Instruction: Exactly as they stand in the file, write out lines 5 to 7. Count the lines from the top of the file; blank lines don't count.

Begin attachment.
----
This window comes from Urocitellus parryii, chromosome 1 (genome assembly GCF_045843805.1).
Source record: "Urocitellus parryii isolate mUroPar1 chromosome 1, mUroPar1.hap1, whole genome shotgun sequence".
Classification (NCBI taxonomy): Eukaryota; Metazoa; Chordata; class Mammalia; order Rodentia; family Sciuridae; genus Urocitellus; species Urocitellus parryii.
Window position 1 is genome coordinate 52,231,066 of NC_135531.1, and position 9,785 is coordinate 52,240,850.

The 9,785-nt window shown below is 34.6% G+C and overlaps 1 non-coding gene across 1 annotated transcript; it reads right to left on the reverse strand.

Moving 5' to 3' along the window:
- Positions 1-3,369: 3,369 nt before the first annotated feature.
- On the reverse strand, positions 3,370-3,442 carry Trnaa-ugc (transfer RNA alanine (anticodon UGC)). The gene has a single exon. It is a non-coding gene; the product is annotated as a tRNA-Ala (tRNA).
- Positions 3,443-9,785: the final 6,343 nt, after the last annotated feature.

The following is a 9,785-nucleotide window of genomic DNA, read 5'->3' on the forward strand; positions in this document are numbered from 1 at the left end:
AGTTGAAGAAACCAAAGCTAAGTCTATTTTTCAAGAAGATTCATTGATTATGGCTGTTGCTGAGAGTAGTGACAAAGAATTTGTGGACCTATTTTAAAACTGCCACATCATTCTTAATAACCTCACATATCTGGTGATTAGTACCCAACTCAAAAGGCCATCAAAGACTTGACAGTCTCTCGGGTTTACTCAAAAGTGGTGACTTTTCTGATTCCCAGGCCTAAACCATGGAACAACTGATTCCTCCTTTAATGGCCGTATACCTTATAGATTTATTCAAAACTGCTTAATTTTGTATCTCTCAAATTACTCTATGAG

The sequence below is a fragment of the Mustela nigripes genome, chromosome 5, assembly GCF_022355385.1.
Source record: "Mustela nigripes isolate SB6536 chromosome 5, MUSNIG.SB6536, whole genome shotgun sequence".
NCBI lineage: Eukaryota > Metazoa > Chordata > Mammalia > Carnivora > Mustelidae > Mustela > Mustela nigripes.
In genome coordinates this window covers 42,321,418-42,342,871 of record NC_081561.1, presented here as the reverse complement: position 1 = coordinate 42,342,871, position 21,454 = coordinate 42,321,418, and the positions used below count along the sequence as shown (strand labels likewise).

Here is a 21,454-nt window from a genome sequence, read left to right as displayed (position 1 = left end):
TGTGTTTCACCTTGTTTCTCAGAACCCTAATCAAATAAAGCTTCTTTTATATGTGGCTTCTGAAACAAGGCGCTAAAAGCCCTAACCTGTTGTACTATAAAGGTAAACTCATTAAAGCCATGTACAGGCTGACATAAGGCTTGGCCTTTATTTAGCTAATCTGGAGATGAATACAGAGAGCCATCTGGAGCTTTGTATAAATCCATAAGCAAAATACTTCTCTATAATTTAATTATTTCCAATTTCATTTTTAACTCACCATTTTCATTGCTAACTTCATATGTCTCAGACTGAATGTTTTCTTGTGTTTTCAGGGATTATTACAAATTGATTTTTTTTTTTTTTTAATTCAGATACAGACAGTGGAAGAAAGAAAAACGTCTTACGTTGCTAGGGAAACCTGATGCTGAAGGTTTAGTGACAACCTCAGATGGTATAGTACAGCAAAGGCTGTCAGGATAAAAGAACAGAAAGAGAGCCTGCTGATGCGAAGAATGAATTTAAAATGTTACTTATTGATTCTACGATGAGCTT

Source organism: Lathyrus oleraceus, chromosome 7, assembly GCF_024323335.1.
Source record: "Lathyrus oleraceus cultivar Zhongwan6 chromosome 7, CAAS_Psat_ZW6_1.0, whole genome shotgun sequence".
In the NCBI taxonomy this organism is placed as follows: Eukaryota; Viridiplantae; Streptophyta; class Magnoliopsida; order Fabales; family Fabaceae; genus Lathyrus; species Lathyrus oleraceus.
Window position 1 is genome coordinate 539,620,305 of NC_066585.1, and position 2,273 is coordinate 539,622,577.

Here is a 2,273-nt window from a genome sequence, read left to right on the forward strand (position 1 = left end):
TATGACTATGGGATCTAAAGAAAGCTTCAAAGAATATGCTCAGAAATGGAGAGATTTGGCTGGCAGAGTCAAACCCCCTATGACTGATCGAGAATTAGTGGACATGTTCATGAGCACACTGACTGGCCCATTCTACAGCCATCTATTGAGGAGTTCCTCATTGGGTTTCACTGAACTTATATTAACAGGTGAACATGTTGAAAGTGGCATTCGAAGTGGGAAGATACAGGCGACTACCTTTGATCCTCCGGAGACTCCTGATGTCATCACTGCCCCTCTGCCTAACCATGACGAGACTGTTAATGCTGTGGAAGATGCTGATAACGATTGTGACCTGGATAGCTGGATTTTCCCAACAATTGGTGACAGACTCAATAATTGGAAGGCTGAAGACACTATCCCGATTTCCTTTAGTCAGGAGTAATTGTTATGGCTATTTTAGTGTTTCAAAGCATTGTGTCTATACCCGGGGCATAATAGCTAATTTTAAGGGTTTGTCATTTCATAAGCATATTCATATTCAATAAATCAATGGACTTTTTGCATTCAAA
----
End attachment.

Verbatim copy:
The 9,785-nt window shown below is 34.6% G+C and overlaps 1 non-coding gene across 1 annotated transcript; it reads right to left on the reverse strand.

Moving 5' to 3' along the window:
- Positions 1-3,369: 3,369 nt before the first annotated feature.